Sunday, April 10, 2011

Article about Sexton Chronicles from Vassar Pioneer Times, March 30, 2011

Vassar Resident Pens Fantasy World Novels--by Megan Decker, Vassar Pioneer Times
VASSAR--After several years of typing manuscripts, David Steele began publishing volumes in the "Sexton Chronicles" last year.
   Steele, originally from Kalamazoo, began writing his first Sexton manuscript as a student at Eureka College in Illinois.
   "My fraternity brothers got used to the sound of my typewriter at all hours of the day and night," Steele said. "It was a cheap electric typewriter and for some reason I still don't understand, the 'g' stopped working. It became a great exercise--writing without a 'g'.
   "The first novel sat ignored for more than 20 years," Steele went on to say. "When I looked at it after that time, I decided it should stay buried. The idea for the series remained, however, and I wrote Sexton a couple of years ago."
   During his college years, Steele became inspired to write his manuscripts after meeting with authors Terry Brooks, Stephen R. Donaldson, and Clive Cussler.
   "Inspiration came by accident," Steele said. "The stories I wrote at the time were set in a world called Sexton, but I had a habit of including images and thoughts for the characters that had a distinctly American tint. Clive (Cussler) pointed that out several times, usually by drawing a thick black line through the text I had just written. Finally, in exasperation, I created characters who came from America to the world of Sexton. I liked the freedom it allowed me as a writer and Clive enjoyed the storyline.
   "All three of those authors told me I could write. I'm very grateful for their encouragement," Steele added.
   Although Steele's inspiration for the Sexton Chronicles came much later in life, his passion for writing began as a young boy, he said.
    "I've always been interested in writing," Steele said. "I wrote my first short story in third grade and I've been writing ever since.
   "I like to write for the same reason I like to read: to see what happens next. I like to go for a ride and I don't enjoy it if I know every twist and turn of the road."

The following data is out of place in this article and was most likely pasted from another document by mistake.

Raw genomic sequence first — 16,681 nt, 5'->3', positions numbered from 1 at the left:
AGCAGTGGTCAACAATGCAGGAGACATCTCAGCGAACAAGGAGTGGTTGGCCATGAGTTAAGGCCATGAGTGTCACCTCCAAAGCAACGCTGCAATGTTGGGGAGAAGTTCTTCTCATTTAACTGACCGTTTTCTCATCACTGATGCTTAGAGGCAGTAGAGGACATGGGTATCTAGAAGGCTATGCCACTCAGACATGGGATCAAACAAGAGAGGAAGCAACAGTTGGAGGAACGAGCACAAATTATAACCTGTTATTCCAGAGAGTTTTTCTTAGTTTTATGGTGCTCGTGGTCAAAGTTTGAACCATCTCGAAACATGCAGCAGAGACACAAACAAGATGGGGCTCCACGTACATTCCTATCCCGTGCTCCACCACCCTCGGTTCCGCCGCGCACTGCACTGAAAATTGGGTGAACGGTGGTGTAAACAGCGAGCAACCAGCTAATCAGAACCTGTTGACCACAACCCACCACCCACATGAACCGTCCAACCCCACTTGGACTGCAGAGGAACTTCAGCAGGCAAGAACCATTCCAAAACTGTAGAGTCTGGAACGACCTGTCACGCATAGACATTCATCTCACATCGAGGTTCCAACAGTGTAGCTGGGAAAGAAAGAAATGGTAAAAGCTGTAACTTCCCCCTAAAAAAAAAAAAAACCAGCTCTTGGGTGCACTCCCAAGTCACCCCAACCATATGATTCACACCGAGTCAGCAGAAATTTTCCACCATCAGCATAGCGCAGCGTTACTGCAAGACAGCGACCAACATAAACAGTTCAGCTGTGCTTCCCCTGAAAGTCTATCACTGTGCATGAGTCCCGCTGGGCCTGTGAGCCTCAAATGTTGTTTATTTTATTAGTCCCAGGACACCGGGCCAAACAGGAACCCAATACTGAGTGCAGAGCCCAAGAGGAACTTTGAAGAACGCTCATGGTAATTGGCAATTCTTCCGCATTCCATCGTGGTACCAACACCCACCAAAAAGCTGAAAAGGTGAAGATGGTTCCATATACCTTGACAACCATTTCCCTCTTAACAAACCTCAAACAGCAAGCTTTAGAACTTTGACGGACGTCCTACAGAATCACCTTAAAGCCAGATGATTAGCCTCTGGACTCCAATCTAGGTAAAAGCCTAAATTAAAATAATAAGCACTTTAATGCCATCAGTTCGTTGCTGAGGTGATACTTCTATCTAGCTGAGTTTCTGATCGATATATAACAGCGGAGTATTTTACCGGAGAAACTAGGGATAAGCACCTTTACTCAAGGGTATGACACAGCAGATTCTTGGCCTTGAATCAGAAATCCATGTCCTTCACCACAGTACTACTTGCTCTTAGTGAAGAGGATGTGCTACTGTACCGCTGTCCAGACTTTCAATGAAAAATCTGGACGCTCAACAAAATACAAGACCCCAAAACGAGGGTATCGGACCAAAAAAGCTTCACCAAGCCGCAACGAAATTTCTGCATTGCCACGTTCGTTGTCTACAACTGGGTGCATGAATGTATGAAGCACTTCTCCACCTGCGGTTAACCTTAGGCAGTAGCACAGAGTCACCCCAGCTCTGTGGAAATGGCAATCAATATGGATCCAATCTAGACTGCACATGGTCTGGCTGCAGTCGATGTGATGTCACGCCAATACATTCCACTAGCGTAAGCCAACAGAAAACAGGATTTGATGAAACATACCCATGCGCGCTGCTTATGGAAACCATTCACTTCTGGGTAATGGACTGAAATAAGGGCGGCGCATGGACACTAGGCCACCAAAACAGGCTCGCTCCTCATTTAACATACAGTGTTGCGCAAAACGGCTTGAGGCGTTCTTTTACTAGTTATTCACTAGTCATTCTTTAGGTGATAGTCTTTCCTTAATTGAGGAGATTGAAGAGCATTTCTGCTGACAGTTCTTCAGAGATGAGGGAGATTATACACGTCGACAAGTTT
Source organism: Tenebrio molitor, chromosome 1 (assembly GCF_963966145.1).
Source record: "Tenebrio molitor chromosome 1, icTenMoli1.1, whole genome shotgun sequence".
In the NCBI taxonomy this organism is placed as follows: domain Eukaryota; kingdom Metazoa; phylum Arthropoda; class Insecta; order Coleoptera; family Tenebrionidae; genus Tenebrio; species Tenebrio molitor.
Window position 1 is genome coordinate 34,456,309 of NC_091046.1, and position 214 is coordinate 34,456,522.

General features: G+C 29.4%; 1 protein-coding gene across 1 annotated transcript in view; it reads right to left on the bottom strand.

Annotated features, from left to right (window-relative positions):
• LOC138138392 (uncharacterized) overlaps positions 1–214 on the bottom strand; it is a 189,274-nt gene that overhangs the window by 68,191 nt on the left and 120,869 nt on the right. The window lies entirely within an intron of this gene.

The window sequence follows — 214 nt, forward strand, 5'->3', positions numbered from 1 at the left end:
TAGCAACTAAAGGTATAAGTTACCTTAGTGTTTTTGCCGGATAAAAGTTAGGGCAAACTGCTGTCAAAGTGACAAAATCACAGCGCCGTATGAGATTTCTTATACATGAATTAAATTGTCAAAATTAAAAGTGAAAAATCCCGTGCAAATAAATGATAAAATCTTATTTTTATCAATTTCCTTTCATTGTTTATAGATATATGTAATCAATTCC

Steele was first introduced to the Vassar community when he worked as an executive for the Boy Scouts. He swerved the local area from 1988-1991.
   "I loved Vassar from the first time I saw it," Steele said. "The people I met were great; I like the look and feel of the town and the proximity to Saginaw and Flint."
   Steele's wife Tanya is originally from Vassar and currently teaches at the high school. The two met while serving as camp staff. The Steeles lived in Chicago, Wisconsin and Ohio before moving back to Vassar in 2005. It was at that time that Steele decided to focus on his writing career.
   "I got ill in 2005 and decided to leave the Boy Scouts to pursue a writing career. It seemed only fair and natural to move back to Tanya's hometown," Steele said. "I'm glad we did. I love it here."
   Steele describes the Sexton Chronicles as fantasies. The novels feature three Americans in a world of swords and sorcery. 
   "My favorite feedback comes from people who don't read fantasy," Steele said. "They like the novels because they can identify easily with the American characters.
   "I enjoy writing about American characters in a medieval world. One of them invents fried chicken, donuts, and gunpowder, for example. Their perspective is very different from the perspectives of the other characters, which works both for and against them."
   Steele published five novels in 2010: Sexton, Sexton Spice, Storm Clouds Over Sexton, Green Goblin, which is a true story of Steele's illness and recovery from Wernicke's Disease, and Just for Fun: A Little Sexton and Some Other Stuff.
   The novels may be purchased from several online retailers including, Barnes and Noble's website at, or (and the author prefers this) in paperback or hardcover from The costs are approximately $20 for the paperback and hard-cover editions, and range from $2.99 to $6.99 for Kindle, Nook, and other electronic editions.
   "I published Sexton, the first in the series in July 2010," Steele said. "Self-publishing wasn't an easy decision, but I decided I had waited long enough. The economy has hit traditional publishing hard.
   "I decided not to wait for the economy to improve before doing something with my books. My wife, a great source of encouragement and always my biggest fan, strongly suggested I do something with my work. I had a stack nearly two feet high and completed drafts of three novels. It was time."
  Steele hopes to finish writing the fourth novel in the Sexton Chronicles series, Sexton Sand, in coming weeks. He also has plans to launch a second series about an American wizard named Nick Galizzi. This series will also tie in closely with the Sexton Chronicles, he said.
   To learn more about Steele's latest works, individuals may visit his online blog at

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